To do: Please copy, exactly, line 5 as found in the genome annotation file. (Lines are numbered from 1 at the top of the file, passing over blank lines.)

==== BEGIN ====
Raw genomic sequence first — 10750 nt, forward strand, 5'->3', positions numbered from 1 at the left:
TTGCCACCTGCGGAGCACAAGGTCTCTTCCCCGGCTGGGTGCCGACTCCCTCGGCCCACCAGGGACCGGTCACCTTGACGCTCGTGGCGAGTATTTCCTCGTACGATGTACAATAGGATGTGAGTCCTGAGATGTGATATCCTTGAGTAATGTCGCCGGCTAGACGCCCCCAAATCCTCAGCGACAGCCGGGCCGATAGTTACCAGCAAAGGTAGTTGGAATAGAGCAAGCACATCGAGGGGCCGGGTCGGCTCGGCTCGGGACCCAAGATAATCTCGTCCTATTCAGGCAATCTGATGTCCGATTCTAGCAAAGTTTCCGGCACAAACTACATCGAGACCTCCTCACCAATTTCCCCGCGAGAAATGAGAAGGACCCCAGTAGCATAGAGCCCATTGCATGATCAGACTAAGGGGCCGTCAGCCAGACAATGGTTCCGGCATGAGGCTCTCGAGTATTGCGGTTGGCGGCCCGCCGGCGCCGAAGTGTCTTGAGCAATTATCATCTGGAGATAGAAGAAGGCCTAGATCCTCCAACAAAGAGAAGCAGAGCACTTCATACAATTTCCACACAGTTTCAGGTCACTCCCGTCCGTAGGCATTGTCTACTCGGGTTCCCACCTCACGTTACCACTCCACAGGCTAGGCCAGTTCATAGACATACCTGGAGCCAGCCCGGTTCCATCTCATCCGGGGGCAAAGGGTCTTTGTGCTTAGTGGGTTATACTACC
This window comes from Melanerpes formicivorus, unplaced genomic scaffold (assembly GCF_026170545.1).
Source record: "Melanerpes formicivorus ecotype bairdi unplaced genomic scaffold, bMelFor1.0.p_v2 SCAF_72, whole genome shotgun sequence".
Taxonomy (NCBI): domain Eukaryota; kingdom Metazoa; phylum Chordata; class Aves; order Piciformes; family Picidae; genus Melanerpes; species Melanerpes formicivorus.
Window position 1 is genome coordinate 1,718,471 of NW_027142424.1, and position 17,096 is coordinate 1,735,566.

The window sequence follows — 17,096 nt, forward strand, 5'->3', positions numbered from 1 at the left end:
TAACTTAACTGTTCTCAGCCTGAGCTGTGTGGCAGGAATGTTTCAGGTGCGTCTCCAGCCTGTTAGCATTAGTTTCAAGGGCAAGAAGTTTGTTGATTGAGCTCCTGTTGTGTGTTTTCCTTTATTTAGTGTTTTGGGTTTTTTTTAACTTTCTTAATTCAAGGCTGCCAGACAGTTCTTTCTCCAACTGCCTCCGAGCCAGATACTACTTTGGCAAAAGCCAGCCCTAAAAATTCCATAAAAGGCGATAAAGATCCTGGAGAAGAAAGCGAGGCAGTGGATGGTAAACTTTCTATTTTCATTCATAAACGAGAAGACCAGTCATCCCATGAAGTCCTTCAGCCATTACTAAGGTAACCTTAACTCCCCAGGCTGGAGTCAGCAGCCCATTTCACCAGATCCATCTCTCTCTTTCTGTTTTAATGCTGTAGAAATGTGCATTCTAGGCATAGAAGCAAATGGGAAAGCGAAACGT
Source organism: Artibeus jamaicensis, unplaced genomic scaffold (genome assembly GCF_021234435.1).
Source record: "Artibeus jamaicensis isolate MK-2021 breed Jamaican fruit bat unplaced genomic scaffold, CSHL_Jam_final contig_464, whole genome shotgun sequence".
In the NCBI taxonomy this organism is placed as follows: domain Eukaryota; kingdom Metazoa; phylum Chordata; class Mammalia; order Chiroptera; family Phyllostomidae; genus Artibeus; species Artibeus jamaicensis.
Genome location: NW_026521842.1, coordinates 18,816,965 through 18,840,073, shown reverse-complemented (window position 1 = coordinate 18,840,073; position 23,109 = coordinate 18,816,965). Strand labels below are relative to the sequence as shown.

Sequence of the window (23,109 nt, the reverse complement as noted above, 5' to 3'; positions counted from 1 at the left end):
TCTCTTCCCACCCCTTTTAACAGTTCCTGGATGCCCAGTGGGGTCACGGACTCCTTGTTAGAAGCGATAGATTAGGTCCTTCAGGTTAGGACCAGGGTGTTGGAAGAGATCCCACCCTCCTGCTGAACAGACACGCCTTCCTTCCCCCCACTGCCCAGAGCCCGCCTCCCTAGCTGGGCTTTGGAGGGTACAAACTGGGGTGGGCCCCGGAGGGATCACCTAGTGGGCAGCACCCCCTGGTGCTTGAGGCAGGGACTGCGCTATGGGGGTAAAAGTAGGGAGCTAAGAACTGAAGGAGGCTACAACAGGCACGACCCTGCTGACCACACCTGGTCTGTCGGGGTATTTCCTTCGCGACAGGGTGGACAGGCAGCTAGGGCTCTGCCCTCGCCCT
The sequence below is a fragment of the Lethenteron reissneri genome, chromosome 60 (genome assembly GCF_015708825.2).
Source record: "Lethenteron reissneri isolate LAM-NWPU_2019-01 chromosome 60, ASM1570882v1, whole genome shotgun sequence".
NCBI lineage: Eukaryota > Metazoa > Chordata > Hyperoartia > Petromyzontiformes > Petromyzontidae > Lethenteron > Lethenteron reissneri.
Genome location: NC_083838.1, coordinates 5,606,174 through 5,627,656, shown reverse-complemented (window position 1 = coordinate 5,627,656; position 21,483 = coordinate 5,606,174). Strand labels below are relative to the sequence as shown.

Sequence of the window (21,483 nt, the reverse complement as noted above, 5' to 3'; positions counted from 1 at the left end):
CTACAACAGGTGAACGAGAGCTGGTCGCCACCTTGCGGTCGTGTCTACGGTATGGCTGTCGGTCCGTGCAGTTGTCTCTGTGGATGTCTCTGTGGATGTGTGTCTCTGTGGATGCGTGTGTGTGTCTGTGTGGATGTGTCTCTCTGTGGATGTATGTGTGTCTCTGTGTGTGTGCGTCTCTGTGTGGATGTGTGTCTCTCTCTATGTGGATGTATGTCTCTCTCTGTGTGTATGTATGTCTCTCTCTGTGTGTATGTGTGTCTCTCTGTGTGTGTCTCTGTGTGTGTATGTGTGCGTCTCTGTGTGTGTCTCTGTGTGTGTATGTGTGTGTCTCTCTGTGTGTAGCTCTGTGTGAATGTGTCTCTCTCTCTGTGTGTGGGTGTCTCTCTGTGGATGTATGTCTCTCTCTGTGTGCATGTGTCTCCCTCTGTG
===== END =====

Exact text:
Taxonomy (NCBI): domain Eukaryota; kingdom Metazoa; phylum Chordata; class Aves; order Piciformes; family Picidae; genus Melanerpes; species Melanerpes formicivorus.